Quote of the Week

James Baldwin quote

Social Media Just for Writers 2nd Edition

Whether you’re setting up your social media for the first time or wanting to take it to the next level, get the newest edition of Social Media Just for Writers.

This book is a very useful tool for writers looking to extend and reach their audiences. It has systematic detailed information about how to set up accounts and create a professional online profile and author branding. Recommended to anyone curious about why social media is still such a big thing for everyone, particularly for writers.

 

Frances CaballoAuthor of this blogFrances Caballo is an author and social media strategist and manager for writers. She’s a regular speaker at the San Francisco Writers Conference and a contributing writer at TheBookDesigner.com. Frances wrote several social media books including Social Media Just for Writers and The Author’s Guide to Goodreads. Her focus is on helping authors surmount the barriers that keep them from flourishing online, building their platform, and finding new readers. Her clients have included authors of every genre and writers’ conferences. Not sure how you’re doing online? Sign up for her free email course.

Practical tips for marketing your books on the social web

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Confused About Your Twitter Header? Here Are 10 Tips

Confused About Your Twitter Header? Here Are 10 Tips

Every artist dips his brush in his own soul, and paints his own nature into his pictures. Henry Ward Beecher

There is wasted space on the internet. Have you noticed it?

I’m specifically talking about Twitter header images. How often have you visited an author’s Twitter profile only to discover that the header image is solid blue, or green, or a picture of an author’s dog?

Twitter gives you ample space, 1500 pixels in width X 500 pixels in height, to extend your brand, publicize your books, or upload an image that matches the mood of your newest book.

What so many authors do instead is they leave the space blank, or fill it with pictures of puppies, kittens, or flowers. Or their images leave you questioning the purpose or reason for the chosen header picture.

Like I said, there’s a lot of wasted space on the internet that authors could be using to promote their brand, their books, their successes, and their careers.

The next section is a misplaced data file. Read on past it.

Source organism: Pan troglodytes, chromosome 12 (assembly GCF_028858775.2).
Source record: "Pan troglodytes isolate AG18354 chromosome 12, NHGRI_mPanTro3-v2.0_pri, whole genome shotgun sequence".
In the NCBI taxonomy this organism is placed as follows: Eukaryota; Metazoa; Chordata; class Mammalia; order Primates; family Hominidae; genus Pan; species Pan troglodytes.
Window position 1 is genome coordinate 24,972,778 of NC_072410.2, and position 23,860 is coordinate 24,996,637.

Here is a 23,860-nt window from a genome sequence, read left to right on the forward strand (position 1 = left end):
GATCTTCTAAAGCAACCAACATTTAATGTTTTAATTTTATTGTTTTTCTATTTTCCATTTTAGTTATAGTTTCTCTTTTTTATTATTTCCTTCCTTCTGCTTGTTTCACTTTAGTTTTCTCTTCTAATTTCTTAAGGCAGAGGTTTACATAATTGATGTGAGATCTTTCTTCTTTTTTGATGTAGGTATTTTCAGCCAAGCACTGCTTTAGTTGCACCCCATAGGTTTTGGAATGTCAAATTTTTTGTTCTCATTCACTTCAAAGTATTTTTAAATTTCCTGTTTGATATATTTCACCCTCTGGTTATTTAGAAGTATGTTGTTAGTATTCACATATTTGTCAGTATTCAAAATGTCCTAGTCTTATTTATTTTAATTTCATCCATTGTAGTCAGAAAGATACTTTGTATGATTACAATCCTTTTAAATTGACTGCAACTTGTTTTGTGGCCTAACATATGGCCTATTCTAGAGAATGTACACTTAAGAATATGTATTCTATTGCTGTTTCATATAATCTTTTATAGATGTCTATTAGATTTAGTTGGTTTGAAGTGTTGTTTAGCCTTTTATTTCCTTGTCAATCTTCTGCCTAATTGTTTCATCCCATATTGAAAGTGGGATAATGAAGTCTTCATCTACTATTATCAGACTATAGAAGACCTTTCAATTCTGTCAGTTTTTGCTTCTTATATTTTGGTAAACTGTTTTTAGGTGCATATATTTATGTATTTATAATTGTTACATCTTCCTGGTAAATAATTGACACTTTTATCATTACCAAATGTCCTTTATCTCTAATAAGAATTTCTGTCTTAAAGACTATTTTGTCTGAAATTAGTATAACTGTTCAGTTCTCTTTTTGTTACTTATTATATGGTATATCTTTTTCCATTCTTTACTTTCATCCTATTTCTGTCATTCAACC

Let’s look at how some authors neglected this valuable online real estate.

This historical fiction author could have, instead of the floral image, created a lovely header image that promoted her books. With a free tool, such as Canva.com, or a paid tool, such as PicMonkey.com, you can lift a scene from your book, include your book cover, or create another image that reflects your genre.

The picture below doesn’t do much for this author’s brand, does it?

Twitter header

 

Believe it or not, the author with the scary header writes romance novels. There’s a definite mismatch between her brand and the header image.

Twitter header

Here are a header image and avatar from another historical fiction author. Let’s look at the avatar. Your avatar needs to be a picture of you. Not your canary, dog, Frappuccino, or cat. You.

It shouldn’t even be a drawing of a character in your novel. Readers want to connect with you, see you, and engage with you. When you use a depiction of a character, as in this example, readers wonder who you are.

Now, for the header, it’s difficult to know if this castle is part of a story. As it stands, the image is boring.

Twitter header

Don’t ever follow this example. Use that blue space to promote your books and don’t be an egghead. Ask someone – a professional photographer, friend, or family member – to take a picture of you and upload it to all of your social media profiles.

Twitter header

 

There are a couple of things wrong with this header image. First, no one cares (except you) about the name of your publishing company. Secondly, your image needs to be properly centered.

Twitter header image

 

In this example, I can see that this author tried to get it right. He probably uploaded the cover of his book, without resizing it first, and was only able to capture part of the title. Unfortunately, his avatar blocks part of the title.

Twitter header image

 

Now let’s transition to some header images that work.